Make that a frozen, wet blanket.

The shorter, colder days cut down on saddle time. If we do ride in subzeros temps, it’s humorous and inelegant – picture a Michelin Man atop a fuzzy caterpillar.

But when temperatures soared into the 40s, I got out twice in two days.
In the first ride, Pep and I headed out for a few hours. We hadn’t ridden in a month, so everything was new:

  • Leaving the herdmates.
  • Neighbor’s brokendown truck on the road shoulder.bike3
  • Birds in the brush.
  • 30 mph winds stirring things up and making things loud.

Everything warranted a spook or a conversation.

At one point, Pep managed to jump sideways and buck at the same time. At a lope. What a talent!

Temple Grandin was on my mind as a group of cyclists approached on a long, straight section of gravel road.
“Bikes are scary to animals because they come up fast and they don’t tell you they’re coming,” she said at the Alberta Horse Breeders and Owners Conference in Red Deer.
Pep saw them coming from a half mile away but the advance notice did not help defray her flight impulse. As they approached, her head raised higher and higher above her withers. They passed silently and she scooted around on the muddy shoulder, all in a tizzy.
But the next group was talking back and forth. Nonstop and loudly. Their noise seemed to help Pep get a better handle. She was much more mellow when they passed.
All things considered.

This I’ve learned: It’s much easier to deal with bikes if we think of them like dogs or any other possible predator: we’re better off if we face them and have room to maneuver.

New Horseman, Old Soul

My friend, Rick, was born and raised in Harpswell, Maine. He started lobstering at the age of 10, when he’d ride down to his rick hskiff with bait bags hanging off the handlebars.
After graduating from Mt. Ararat a few years ahead of me, he worked at Bath Iron Works for 16 years. Then he left to serve as caretaker for a large, Cundy’s Harbor property. He does everything there – maintaining the buildings and boats, harvesting timber, landscaping. On top of that, he runs a successful lobster business.

The last thing he thought he’d be doing was hugging horses.

Rick’s boss brought horses to the property some five years ago. I was called to help this non-horseman learn the basics of safe handling and management.
Rick was edgy around horses.

When they snorted, he jumped.

When they spooked, he spooked more.

When they got their hooves trimmed, he gagged at the smell. (He was, however, unfazed by the stench of bait.)

Read more about Rick, a Cowboy on the Water.

But talk about a Quick Study. It wasn’t long before Rick was on his own, managing all the challenges with intelligence and sensitivity. Not only did he master horse care, he came to love it.
With perhaps a coffee or beer in hand, Rick has come to spend many a quiet moment just hanging with the horses at the barn.
cupckHe called me the other day. He wanted me to know about the passing of Cupcake, a big, gentle Clydesdale-Thoroughbred cross.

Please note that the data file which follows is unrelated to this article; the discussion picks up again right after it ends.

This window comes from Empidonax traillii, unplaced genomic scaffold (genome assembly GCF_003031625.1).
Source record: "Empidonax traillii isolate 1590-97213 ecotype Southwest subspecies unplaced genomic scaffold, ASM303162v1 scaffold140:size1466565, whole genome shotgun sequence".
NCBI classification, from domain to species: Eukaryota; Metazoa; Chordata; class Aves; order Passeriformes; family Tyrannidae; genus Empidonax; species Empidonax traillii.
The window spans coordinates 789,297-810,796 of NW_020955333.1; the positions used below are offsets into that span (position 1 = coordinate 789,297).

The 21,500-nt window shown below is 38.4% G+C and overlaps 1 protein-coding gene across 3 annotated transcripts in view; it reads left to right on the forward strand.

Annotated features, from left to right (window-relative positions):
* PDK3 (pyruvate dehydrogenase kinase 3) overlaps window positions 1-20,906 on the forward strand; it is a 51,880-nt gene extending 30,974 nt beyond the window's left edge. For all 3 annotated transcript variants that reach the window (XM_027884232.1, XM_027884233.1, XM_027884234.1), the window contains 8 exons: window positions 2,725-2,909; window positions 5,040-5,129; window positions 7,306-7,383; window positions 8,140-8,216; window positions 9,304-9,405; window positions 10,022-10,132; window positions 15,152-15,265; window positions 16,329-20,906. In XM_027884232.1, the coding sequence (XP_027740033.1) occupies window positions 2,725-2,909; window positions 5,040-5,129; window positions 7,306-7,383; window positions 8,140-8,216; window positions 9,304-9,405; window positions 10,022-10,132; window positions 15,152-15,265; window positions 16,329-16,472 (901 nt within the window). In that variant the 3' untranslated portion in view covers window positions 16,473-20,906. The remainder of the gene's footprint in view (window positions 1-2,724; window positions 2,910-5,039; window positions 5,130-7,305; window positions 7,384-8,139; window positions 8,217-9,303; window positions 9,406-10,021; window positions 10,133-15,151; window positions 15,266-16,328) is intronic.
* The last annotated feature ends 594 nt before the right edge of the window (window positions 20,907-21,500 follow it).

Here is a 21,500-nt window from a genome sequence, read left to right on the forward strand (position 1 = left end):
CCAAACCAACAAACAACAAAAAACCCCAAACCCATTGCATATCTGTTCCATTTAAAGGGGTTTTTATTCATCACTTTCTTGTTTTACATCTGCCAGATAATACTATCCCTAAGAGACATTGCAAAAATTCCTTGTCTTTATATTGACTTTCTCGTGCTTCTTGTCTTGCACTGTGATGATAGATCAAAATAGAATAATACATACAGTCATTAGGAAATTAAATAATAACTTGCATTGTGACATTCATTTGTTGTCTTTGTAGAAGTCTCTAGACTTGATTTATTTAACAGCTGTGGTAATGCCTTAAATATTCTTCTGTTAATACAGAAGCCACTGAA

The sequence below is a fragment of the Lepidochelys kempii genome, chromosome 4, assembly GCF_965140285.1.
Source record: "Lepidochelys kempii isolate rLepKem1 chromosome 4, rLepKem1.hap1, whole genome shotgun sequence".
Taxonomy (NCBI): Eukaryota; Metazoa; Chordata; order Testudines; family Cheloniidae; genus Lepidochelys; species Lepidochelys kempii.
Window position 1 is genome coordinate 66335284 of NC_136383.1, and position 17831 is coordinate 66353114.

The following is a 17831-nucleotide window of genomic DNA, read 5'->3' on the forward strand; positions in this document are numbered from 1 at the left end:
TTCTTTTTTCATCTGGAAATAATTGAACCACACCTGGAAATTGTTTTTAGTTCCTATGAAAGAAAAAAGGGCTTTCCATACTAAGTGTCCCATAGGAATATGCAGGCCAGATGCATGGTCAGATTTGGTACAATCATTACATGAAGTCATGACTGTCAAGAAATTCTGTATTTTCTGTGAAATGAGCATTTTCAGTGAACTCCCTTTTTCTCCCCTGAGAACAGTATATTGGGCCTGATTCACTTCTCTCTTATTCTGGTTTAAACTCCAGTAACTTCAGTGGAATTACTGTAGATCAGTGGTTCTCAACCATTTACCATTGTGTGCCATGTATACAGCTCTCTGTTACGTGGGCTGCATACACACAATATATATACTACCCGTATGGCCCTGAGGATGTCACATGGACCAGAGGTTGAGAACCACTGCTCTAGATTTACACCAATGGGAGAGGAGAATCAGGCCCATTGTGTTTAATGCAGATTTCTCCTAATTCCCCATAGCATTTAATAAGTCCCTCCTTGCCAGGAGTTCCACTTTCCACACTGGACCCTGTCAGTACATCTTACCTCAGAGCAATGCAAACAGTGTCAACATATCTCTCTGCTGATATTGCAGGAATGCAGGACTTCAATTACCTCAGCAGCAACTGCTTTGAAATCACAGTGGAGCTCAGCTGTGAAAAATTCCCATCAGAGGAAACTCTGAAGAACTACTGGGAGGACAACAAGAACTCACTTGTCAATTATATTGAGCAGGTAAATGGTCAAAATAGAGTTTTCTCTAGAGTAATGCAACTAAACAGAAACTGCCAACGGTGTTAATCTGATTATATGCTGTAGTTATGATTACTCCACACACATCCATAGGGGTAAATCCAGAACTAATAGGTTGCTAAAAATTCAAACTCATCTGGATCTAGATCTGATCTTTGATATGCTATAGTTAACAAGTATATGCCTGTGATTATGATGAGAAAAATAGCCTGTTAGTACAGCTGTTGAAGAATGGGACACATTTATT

A vet came. The owner attended. Rick told them he couldn’t be there for it. He paused before telling me, “I said to them, you wouldn’t want to see a grown man cry now would you?”

Hang in there, Rick. We know your pain.

Evidence-Based Horsemanship Seminar Opens

Pretty excited about the Evidence-Based Horsemanship seminar May 4-6.

07_hotel_meetingsandevents_businesseventroomIt’ll give students a great opportunity to be immersed in the topic and absorb what is, in my mind, the most helpful, most beneficial work being offered right now in the horse world.

Dr. Steve Peters and Martin Black will present EBH at The Hotel at Kirkwood Center and at a nearby private facility. Morning sessions will be classroom style, led by Dr. Peters in a conference room at this luxury hotel. Afternoon sessions will involve horse handling and be led by Black.

Getting here is super easy. Drive or fly to Cedar Rapids. The airport is four miles from the hotel. They’ll pick you up.

Accommodations are fantastic and we’ve got a great rate at this Four Diamond hotel. Heck, even the ladies’ room in the lobby is something to write home about. The hotel’s Class Act restaurant is staffed by Kirkwood Community College hospitality students and the food is super fabulous.

roundpenCome.

I’ll buy the coffee. We can talk about the interesting things horses do. You’ll go home with a whole new toolbox of skills and knowledge.

Any questions, email me here.

Visit Evidence-Based Horsemanship for more details, to download seminar flyer and registration form.

To Note:

Full disclosure, Steve Peters is my significant other.

I helped Peters and Black with the manuscript and have written extensively on the topic for NickerNews. Read related articles here.

Carol waves goodbye to MEA

A big thanks to Dr. Dave Jefferson for his assistance with my deworming article on BestHorsePractices.

Dr. Jefferson and Maine Equine Associates have been around for several decades. MEA is the oldest continuing ecarolquine practice in the state.
Just recently, they said goodbye to one of their stalwarts, Carol Coleman, their receptionist and ‘greatest asset’ for 32 years.

“If you have called us, you have talked to Carol. She’s the one who probably recognized your voice when you called and the one who has taken your concerns to our vets…Carol has been “Mom” to a total of 6 vets and 14 support staff, who have worked here and moved on, and the 3 vets and 4 staff with us now. We will truly miss her.”

Happy Retirement, Carol!

Burros busts a move

John Murray wrote compelling about adopting and training his mustang, Nitro.

John writes:

These once wild equines show some of their natural behavior.   

Nitro, the mustang, is from Nevada. 

Sparky, the burro, is from the southern California desert. 

They were adopted from Bureau of Land Management wild horse adoption program and now live in Maine.  They spar like this on a daily basis and Sparky is usually the winner, chasing Nitro around and around the paddock.

He sent this fun video of Nitro and companion, Sparky.